I've been studying some statistics by the ways of measure theory, and came up with a problem in understanding conditional probability. The book gives the following definitions:

Let $(\Omega,\mathcal{F},\mathbb{P})$ be a probability space, $\mathcal{G} \subset \mathcal{F}$ be a $\sigma$-algebra and $A \in \mathcal{F}$. Then, we define a probability measure on $\mathcal{G}$ by the law $$\nu(G) = \mathbb{P}(A \cap G).$$ If $\mathbb{P}(G) = 0$, then $$\nu(G) = \mathbb{P}(G \cap A) \leq \mathbb{P}(G) = 0,$$ hence $\nu \ll \mathbb{P}$. We define $\mathbb{P}(A \mid \mathcal{G})$ as $d\nu/d\mathbb{P}$. This way, the conditional probability is kind of well-defined, since Radon-Nikodym derivatives are equal almost everywhere.

My problem here is: I don't understand what is the intuition behind this definition. For some help in understanding my problem, there is an important result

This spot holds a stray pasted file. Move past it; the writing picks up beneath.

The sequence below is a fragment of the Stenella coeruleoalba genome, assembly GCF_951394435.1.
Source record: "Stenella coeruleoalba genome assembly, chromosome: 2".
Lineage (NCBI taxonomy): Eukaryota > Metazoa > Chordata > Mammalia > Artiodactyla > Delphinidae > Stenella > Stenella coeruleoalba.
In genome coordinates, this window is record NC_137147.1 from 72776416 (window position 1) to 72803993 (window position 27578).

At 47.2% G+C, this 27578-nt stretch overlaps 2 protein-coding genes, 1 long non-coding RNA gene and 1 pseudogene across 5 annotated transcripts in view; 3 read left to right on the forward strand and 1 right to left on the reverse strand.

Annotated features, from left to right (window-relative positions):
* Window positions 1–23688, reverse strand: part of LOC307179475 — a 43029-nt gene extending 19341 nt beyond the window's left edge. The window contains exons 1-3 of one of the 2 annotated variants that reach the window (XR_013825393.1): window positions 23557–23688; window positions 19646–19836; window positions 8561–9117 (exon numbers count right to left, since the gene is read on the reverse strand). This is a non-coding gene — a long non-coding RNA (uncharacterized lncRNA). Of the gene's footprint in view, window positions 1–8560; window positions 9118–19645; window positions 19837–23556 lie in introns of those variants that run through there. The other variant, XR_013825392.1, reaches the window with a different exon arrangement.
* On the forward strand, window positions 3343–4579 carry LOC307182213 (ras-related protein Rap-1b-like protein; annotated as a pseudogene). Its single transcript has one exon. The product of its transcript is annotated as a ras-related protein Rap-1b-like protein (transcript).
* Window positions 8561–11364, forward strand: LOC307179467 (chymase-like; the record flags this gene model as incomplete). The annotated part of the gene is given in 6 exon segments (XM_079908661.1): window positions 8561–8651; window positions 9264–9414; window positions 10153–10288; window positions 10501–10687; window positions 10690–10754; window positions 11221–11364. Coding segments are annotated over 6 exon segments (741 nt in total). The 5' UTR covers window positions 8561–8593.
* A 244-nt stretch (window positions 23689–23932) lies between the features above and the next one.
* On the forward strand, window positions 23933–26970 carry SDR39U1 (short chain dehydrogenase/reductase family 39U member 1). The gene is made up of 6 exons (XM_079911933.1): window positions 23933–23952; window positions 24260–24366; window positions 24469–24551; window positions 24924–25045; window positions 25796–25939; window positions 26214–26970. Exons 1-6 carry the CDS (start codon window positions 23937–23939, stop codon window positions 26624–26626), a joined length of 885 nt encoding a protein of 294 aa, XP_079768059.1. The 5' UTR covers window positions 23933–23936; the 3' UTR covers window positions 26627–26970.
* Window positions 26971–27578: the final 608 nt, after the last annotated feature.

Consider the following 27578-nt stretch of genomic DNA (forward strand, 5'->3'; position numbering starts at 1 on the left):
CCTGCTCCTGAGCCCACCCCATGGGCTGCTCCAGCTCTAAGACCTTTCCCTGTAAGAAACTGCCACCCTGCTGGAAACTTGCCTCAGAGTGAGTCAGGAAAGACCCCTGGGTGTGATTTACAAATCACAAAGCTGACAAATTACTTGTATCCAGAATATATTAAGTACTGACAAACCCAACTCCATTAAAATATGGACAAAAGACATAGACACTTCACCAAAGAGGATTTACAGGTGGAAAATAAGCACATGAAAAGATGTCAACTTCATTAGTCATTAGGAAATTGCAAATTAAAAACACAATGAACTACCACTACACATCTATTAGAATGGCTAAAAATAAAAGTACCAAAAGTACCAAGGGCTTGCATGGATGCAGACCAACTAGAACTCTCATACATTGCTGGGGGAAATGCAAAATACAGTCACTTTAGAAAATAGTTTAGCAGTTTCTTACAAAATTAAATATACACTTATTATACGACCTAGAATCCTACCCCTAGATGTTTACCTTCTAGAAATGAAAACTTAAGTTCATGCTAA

The function $\mathbb{P}(A \mid \mathcal{G})$ has the following properties almost everywhere:

  • $0 \leq \mathbb{P}(A \mid \mathcal{G}) \leq 1$;
  • $\mathbb{P}(\emptyset \mid \mathcal{G}) = 0$;
  • If $\{A_n\}_{n = 1}^\infty$ is a sequence of two-by-two disjoint sets in $\mathcal{F}$, then $$\mathbb{P}\left(\bigcup_{n=1}^\infty A_n \mid \mathcal{G}\right) = \sum_{n = 1}^\infty \mathbb{P}(A_n \mid \mathcal{G}).$$

This lemma says that, for almost every point, $\mathbb{P}(A \mid \mathcal{G})$ is a probability measure in $\mathcal{F}$ (as a function of $A$). Now, I don't have a single clue about what a "field" of probability measures mean and how it is related in any way with concepts of elementary probability. Even more, is there any "real-world" applications of this concept? With real-world applications I mean like some kind of elementary statistics problem that can be solved using this, some applicable situation that might appear in a non-math context.

  • $\begingroup$ Could you please explain what "two-by-two disjoint" means and how it differs from "disjoint"? And what does it mean for a set function to be a probability measure at "almost every point"? For intuition on conditional expectations, please search our site. $\endgroup$
    – whuber
    Dec 27, 2022 at 14:28